How to Make Your Camp Letter Stand Out
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Be Noticed - How to Make Your Camp's Appeal Letter Stand Out


Dan Kirsch, Mentor

Be Noticed - How to Make Your Camp's Appeal Letter Stand Out
The deluge is about to happen. No ark is going to save you from it.

As the High Holy Days come to an end, you can bet your mailbox will soon be flooded with appeal letters seeking donations from all kinds of organizations.

There's a reason why in this mobile, high text, friend-as-a-verb world of ours so much old-fashioned snail mail still fills up your mailbox - especially now through December 31.

It works.

Social media is important for sure, and e-mail and online appeals are growing in importance and can be effective if used strategically. But traditional appeal letters are still highly effective devices to communicate your camp's achievements and invite your readers to invest in even bigger things to come.

In the face of the coming deluge, how can you make your camp's appeal letter stand out for your readers and prompt them to act? Here are some tips:

 

Be Personal***

"Dear Fred" beats "Dear Friend" every time. Think about how you feel when you read a "To Whom It May Concern" greeting, especially if you've been a donor in the past. Aren't you more likely to keep reading when t you feel the organization knows and appreciates you? Being personal also works at the bottom of the page where your letter should be signed by an actual person, preferably someone the reader knows.

(***This suggestion, like many on this list, is best supported through strong data management and best practices in technology. See "Be Techie" below for more.)

 

Be Friendly

Remember, you're not writing a PhD dissertation. Use a friendly, warm tone. Don't worry much about the rules of formal writing. Tell your camp's story the same way you'd share it with a friend over coffee. Avoid fundraising jargon it's meaningless and potentially off-putting to readers. Test your toner by having someone read the letter aloud to you. Does it sound the way real people talk? The way you talk about camp?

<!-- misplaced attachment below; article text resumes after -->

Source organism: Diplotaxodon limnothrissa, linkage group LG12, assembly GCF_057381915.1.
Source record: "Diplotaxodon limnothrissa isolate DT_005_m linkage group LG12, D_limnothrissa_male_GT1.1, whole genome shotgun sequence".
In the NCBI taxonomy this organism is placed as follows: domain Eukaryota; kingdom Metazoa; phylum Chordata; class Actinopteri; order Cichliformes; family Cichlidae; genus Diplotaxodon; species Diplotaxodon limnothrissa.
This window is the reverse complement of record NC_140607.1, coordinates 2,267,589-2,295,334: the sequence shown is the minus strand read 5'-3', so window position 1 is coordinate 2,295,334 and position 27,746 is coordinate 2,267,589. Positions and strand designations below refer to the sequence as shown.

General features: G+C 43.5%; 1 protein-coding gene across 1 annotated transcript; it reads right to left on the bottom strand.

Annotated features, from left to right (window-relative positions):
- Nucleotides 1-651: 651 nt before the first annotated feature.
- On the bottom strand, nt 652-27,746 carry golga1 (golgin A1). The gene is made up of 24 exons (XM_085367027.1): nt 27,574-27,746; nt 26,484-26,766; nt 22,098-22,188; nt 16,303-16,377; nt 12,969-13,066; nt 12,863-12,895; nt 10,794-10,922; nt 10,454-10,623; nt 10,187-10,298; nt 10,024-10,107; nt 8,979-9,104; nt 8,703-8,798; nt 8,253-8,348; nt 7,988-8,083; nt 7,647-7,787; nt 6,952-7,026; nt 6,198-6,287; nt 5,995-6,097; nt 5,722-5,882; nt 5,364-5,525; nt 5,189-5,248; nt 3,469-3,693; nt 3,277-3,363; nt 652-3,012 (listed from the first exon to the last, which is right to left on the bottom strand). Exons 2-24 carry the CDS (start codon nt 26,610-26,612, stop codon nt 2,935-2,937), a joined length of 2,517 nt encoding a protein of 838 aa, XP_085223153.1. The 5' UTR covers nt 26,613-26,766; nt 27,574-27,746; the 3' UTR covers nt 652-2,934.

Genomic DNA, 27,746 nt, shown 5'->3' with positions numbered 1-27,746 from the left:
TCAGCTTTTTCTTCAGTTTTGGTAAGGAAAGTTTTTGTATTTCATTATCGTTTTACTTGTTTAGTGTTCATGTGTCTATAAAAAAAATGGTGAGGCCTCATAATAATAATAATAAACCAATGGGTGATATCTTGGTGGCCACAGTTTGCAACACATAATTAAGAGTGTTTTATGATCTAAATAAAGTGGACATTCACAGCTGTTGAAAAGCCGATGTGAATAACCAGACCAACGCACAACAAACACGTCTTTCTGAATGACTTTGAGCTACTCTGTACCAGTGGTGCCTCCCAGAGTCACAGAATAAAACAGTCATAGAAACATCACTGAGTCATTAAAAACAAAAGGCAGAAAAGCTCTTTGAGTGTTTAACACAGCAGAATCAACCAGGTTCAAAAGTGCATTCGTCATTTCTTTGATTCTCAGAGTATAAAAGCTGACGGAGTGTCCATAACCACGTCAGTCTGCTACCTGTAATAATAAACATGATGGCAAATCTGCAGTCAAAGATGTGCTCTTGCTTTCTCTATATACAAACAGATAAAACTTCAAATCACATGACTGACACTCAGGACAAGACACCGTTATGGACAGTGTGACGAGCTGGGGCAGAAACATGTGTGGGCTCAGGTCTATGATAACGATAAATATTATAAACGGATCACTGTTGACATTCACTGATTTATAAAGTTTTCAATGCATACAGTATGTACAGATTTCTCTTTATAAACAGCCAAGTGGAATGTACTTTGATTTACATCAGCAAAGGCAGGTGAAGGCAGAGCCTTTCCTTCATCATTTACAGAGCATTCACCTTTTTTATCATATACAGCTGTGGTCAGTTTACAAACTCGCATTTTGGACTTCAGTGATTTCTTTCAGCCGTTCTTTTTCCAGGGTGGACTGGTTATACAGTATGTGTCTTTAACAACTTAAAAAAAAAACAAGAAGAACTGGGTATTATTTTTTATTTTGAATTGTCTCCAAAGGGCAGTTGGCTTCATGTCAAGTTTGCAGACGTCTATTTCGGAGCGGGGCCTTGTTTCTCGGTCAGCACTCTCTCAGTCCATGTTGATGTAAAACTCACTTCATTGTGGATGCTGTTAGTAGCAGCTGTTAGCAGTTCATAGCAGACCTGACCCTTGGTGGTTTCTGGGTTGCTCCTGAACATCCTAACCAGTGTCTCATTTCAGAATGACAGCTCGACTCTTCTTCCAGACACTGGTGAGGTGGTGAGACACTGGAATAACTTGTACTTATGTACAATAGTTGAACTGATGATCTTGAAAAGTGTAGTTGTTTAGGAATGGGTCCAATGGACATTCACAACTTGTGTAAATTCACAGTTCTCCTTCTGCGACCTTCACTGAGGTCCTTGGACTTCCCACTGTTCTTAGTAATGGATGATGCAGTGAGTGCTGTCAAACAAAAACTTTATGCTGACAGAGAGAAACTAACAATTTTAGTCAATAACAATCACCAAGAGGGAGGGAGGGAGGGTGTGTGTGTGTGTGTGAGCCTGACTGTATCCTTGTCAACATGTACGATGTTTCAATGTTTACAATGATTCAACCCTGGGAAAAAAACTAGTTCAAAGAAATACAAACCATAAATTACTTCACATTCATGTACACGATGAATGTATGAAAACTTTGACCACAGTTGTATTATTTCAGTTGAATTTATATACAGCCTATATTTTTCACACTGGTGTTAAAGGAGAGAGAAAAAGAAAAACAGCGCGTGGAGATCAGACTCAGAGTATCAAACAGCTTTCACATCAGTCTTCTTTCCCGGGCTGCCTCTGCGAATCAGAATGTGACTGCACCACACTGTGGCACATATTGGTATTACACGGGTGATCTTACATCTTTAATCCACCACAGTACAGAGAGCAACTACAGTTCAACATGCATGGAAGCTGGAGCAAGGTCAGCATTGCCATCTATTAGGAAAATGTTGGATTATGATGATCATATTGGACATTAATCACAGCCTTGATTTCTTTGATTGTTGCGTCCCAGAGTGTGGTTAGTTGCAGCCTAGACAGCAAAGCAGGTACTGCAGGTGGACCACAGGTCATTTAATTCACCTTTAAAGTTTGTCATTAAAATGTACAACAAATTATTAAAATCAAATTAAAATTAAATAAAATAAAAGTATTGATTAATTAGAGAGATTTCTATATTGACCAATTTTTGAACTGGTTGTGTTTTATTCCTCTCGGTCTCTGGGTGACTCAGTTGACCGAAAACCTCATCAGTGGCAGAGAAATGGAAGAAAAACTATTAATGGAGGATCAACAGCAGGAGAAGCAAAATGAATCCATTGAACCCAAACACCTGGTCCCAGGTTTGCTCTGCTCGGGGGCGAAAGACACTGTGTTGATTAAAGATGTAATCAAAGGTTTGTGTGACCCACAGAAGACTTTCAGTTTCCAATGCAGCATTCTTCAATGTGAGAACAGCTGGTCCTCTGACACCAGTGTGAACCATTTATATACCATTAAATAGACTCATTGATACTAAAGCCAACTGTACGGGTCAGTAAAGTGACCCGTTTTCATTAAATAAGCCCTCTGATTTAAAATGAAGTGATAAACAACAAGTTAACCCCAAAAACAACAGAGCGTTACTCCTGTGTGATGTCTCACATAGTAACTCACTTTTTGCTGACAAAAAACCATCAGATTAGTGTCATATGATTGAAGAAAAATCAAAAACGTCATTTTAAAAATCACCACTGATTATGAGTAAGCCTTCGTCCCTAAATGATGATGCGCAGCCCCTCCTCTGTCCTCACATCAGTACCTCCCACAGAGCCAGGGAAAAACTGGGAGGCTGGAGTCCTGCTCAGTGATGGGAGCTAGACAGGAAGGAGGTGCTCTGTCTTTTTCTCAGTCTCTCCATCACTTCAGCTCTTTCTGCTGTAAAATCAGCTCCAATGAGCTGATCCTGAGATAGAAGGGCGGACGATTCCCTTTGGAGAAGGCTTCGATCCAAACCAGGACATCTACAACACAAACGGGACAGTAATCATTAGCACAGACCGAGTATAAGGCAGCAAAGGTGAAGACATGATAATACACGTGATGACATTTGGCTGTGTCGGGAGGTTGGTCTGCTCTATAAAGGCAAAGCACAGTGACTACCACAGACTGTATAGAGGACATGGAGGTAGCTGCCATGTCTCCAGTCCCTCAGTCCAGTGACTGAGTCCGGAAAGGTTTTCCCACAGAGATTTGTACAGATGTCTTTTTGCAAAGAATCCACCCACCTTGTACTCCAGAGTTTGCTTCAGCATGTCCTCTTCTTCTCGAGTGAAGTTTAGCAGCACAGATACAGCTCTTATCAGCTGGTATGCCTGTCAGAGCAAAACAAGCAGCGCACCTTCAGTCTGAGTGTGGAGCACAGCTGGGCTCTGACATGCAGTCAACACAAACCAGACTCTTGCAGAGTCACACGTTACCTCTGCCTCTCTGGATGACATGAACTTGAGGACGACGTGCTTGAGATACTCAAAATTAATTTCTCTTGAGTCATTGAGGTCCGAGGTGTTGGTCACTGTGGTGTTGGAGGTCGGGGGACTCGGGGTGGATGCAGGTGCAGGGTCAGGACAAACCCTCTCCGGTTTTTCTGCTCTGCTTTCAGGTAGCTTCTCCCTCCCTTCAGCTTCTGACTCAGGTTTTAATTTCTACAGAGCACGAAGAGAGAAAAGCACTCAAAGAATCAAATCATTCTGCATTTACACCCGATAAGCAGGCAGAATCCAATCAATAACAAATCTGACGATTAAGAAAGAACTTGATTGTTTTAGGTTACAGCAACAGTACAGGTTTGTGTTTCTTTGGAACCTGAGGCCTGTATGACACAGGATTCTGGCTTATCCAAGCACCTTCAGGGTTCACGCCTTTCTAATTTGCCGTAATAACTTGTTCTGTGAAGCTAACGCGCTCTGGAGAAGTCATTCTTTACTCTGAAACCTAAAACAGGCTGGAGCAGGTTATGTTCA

Be Camp-y

You're unlike any other organization in your readers' lives. So why on earth would you want your fundraising appeals to look and sound like everyone else's? Instead, use your camp's unique advantages to make your appeal stand out. Do all you can to convey the look and feel of your camp.

You're trying to inspire action. The most effective way to do that is to evoke an emotional reaction to your camp story that triggers a positive response. Your camp creates extraordinary experiences and celebrates traditions both sacred and silly. Use your story - and perhaps a photo or other image - to transport your reader to that iconic place in camp where she can smell the scent of Havdalah spices mixed with pine trees. And if you doubt your ability to write such an evocative appeal, or just don't have the time, consider finding (and paying) someone who can.

 

Be Brief

Use exactly the number of words you need to tell your most compelling story. No more.

 

Be Direct

Don't try to finesse the "ask" so that it gets muddled and weakened. Be proud of your camp's accomplishments and your impact on young lives. Be unabashed about asking your readers who share that pride - and are grateful for camp's role in their lives - to act on those feelings by giving generously.

 

Be Specific